Turkey travel: Foreign Office updates advice amid ‘high threat’ of terrorist attacks
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The Foreign Office has updated its advice for anybody travelling to Turkey this summer, citing a worldwide high risk of terrorist attacks affecting British citizens. The advice was reportedly updated this week ahead of the peak summer season that sees more than 1.5 million heading to Turkey each year.
The UK’s Foreign, Commonwealth and Development (FCDO) reportedly said the guidance had been updated on Wednesday (June 28), to ensure it includes up-to-date travel advice for each country on the most relevant issues for people visiting or living there.
The FCDO now reads: “There is a high threat of terrorist attack globally affecting UK interests and British nationals, including from groups and individuals who view the UK and British nationals as targets. You should remain vigilant at all times.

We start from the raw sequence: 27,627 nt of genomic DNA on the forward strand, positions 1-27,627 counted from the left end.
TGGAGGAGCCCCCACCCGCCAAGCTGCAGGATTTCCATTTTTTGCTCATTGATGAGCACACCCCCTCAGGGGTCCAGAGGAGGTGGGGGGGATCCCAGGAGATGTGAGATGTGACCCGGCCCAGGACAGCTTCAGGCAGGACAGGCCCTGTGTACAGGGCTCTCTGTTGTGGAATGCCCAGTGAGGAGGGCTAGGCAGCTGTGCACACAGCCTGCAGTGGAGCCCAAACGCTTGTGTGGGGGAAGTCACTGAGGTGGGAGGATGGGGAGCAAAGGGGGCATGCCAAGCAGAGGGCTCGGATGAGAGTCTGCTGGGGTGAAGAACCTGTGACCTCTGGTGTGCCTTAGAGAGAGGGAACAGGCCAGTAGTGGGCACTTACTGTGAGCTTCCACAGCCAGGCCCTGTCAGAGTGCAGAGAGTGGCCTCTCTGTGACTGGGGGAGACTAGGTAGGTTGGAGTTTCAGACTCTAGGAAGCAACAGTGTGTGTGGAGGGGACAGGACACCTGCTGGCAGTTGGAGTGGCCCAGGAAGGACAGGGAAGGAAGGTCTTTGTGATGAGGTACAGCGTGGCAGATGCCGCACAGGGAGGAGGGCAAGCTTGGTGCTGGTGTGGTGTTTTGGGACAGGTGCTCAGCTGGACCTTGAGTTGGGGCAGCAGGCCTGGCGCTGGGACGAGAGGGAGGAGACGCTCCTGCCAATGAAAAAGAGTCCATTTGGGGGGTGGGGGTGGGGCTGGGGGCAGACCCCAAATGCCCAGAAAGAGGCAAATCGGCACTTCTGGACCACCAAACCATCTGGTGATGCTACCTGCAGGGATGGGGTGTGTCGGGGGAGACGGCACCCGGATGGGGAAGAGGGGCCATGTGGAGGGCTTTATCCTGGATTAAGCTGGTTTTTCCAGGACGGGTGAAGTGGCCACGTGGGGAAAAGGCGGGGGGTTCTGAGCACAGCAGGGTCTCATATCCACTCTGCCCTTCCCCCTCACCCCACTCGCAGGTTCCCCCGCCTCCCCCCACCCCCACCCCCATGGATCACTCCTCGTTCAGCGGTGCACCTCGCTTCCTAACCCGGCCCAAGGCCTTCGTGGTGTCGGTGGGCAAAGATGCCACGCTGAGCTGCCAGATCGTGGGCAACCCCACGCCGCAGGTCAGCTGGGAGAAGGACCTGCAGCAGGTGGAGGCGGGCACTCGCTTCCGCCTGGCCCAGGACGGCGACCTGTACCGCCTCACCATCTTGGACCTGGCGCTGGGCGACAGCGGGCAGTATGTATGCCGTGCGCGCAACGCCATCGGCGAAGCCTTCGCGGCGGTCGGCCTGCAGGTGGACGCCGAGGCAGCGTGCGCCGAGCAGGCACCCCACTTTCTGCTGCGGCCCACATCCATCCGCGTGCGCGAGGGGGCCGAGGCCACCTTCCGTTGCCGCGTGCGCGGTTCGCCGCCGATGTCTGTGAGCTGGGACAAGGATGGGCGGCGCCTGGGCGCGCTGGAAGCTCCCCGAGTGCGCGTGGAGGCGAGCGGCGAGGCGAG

“Most terrorist attacks have happened in Southeast Turkey, Ankara and Istanbul. Citizens from western countries may be targets or caught up in attacks, particularly in major cities.
Terrorists may target places visited by foreigners, such as public buildings, places of worship major events, large public gatherings.”
It said people are urged to “take particular care during dates of significance to terrorist groups, including August 15, March 30 to April 20, and December 19.
The advice added: “Terrorist groups operating in Syria, including Daesh and Al-Qaeda linked groups, routinely use kidnapping as a tactic. They’re present in the Syrian border areas. Be particularly vigilant in these locations. Daesh and other terrorist groups may target humanitarian aid workers and journalists. If you’re kidnapped, the reason for your presence is unlikely to serve as protection or secure your safe release.
“The long-standing policy of the British Government is not to make substantive concessions to hostage takers. The British Government considers that paying ransoms and releasing prisoners builds the capability of terrorist groups and finances their activities. This can, in turn, increase the risk of further hostage-taking. The Terrorism Act (2000) makes payments to terrorists illegal.”